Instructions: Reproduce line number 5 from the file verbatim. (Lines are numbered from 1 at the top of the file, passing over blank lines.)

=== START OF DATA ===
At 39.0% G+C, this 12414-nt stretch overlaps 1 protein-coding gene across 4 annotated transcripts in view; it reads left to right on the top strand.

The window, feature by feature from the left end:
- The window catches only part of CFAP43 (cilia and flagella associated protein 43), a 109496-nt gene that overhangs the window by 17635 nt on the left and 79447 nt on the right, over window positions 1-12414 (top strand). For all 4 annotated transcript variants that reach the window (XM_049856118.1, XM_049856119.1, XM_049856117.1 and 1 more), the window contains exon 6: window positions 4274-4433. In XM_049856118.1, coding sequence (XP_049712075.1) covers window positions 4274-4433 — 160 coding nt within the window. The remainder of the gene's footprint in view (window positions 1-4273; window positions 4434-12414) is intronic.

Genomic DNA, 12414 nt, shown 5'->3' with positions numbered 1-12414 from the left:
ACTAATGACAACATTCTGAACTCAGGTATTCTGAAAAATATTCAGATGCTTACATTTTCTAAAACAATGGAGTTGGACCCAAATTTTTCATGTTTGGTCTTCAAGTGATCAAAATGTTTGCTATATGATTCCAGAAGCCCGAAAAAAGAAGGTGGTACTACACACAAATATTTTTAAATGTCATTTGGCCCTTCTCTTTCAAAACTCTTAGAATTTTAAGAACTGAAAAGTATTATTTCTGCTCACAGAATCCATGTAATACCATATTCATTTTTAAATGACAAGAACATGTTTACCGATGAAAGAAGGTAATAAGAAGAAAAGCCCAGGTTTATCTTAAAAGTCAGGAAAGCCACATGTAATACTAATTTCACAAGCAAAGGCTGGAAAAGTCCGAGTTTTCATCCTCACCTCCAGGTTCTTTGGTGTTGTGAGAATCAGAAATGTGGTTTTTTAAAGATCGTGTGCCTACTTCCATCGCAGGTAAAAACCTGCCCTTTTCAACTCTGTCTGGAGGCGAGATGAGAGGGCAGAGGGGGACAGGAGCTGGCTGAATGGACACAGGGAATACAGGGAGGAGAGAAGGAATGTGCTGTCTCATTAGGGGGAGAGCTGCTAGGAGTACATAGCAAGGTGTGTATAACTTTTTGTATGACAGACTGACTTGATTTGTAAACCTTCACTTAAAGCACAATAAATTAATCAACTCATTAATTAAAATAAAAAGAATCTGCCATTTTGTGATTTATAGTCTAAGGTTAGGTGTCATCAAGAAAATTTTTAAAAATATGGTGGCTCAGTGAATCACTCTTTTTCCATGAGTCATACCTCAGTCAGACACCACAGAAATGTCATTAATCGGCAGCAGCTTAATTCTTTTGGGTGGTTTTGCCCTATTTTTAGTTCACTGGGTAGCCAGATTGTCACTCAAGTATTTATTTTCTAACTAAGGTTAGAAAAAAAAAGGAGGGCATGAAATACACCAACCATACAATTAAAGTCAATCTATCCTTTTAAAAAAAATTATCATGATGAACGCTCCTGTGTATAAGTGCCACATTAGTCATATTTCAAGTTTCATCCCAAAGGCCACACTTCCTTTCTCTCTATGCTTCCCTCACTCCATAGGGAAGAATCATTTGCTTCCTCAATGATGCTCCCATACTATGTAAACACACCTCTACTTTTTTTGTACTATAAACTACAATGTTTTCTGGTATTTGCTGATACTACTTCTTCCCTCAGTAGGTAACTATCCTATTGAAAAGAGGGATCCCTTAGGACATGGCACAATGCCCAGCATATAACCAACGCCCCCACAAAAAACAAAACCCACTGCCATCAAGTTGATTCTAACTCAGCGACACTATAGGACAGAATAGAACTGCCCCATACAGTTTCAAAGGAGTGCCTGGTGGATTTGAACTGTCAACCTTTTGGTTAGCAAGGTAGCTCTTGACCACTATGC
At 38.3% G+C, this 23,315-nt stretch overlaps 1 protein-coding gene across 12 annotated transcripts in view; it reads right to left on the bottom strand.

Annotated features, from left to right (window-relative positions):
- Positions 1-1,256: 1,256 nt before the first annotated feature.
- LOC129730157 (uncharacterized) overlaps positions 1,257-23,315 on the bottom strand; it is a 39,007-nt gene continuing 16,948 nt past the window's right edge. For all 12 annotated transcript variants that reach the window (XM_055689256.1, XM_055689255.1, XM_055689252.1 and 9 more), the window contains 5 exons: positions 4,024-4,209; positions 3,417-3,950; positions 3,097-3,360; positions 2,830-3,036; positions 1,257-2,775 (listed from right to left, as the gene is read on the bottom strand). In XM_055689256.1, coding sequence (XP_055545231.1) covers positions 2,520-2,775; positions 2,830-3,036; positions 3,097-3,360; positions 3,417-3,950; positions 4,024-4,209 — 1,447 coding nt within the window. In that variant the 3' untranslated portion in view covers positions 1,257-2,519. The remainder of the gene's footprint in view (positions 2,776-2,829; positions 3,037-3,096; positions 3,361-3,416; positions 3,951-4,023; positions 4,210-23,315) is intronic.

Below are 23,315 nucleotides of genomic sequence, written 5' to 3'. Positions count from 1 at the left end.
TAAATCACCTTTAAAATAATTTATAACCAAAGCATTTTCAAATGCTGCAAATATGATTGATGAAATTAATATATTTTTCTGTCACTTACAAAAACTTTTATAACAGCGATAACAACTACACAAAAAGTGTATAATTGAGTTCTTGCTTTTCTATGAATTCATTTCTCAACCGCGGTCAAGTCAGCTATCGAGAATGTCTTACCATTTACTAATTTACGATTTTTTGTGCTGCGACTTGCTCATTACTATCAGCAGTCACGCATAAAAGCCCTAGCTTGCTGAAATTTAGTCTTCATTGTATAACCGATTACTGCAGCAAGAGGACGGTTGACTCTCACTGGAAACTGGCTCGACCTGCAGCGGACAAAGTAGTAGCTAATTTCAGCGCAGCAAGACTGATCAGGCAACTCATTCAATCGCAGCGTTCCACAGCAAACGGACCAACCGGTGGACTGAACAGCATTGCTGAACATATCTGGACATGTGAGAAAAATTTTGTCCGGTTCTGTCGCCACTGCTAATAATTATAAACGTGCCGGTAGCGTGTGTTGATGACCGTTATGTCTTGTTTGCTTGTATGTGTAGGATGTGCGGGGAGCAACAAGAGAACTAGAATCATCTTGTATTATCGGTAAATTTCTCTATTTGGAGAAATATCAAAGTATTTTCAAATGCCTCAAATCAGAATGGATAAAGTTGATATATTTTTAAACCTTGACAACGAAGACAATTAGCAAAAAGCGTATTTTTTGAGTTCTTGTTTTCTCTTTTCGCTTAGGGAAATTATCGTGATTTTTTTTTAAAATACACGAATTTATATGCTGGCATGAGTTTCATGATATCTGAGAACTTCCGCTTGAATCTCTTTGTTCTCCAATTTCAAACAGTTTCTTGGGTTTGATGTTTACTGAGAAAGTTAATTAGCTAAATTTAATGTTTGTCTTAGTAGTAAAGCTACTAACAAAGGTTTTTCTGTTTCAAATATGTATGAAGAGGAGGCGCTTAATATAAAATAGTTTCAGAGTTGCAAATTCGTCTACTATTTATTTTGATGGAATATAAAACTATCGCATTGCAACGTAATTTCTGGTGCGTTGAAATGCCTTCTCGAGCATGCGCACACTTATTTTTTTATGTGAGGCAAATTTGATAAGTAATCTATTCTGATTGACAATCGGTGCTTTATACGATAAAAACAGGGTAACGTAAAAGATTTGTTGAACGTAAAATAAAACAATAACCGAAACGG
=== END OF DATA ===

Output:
ACTAATGACAACATTCTGAACTCAGGTATTCTGAAAAATATTCAGATGCTTACATTTTCTAAAACAATGGAGTTGGACCCAAATTTTTCATGTTTGGTCTTCAAGTGATCAAAATGTTTGCTATATGATTCCAGAAGCCCGAAAAAAGAAGGTGGTACTACACACAAATATTTTTAAATGTCATTTGGCCCTTCTCTTTCAAAACTCTTAGAATTTTAAGAACTGAAAAGTATTATTTCTGCTCACAGAATCCATGTAATACCATATTCATTTTTAAATGACAAGAACATGTTTACCGATGAAAGAAGGTAATAAGAAGAAAAGCCCAGGTTTATCTTAAAAGTCAGGAAAGCCACATGTAATACTAATTTCACAAGCAAAGGCTGGAAAAGTCCGAGTTTTCATCCTCACCTCCAGGTTCTTTGGTGTTGTGAGAATCAGAAATGTGGTTTTTTAAAGATCGTGTGCCTACTTCCATCGCAGGTAAAAACCTGCCCTTTTCAACTCTGTCTGGAGGCGAGATGAGAGGGCAGAGGGGGACAGGAGCTGGCTGAATGGACACAGGGAATACAGGGAGGAGAGAAGGAATGTGCTGTCTCATTAGGGGGAGAGCTGCTAGGAGTACATAGCAAGGTGTGTATAACTTTTTGTATGACAGACTGACTTGATTTGTAAACCTTCACTTAAAGCACAATAAATTAATCAACTCATTAATTAAAATAAAAAGAATCTGCCATTTTGTGATTTATAGTCTAAGGTTAGGTGTCATCAAGAAAATTTTTAAAAATATGGTGGCTCAGTGAATCACTCTTTTTCCATGAGTCATACCTCAGTCAGACACCACAGAAATGTCATTAATCGGCAGCAGCTTAATTCTTTTGGGTGGTTTTGCCCTATTTTTAGTTCACTGGGTAGCCAGATTGTCACTCAAGTATTTATTTTCTAACTAAGGTTAGAAAAAAAAAGGAGGGCATGAAATACACCAACCATACAATTAAAGTCAATCTATCCTTTTAAAAAAAATTATCATGATGAACGCTCCTGTGTATAAGTGCCACATTAGTCATATTTCAAGTTTCATCCCAAAGGCCACACTTCCTTTCTCTCTATGCTTCCCTCACTCCATAGGGAAGAATCATTTGCTTCCTCAATGATGCTCCCATACTATGTAAACACACCTCTACTTTTTTTGTACTATAAACTACAATGTTTTCTGGTATTTGCTGATACTACTTCTTCCCTCAGTAGGTAACTATCCTATTGAAAAGAGGGATCCCTTAGGACATGGCACAATGCCCAGCATATAACCAACGCCCCCACAAAAAACAAAACCCACTGCCATCAAGTTGATTCTAACTCAGCGACACTATAGGACAGAATAGAACTGCCCCATACAGTTTCAAAGGAGTGCCTGGTGGATTTGAACTGTCAACCTTTTGGTTAGCAAGGTAGCTCTTGACCACTATGC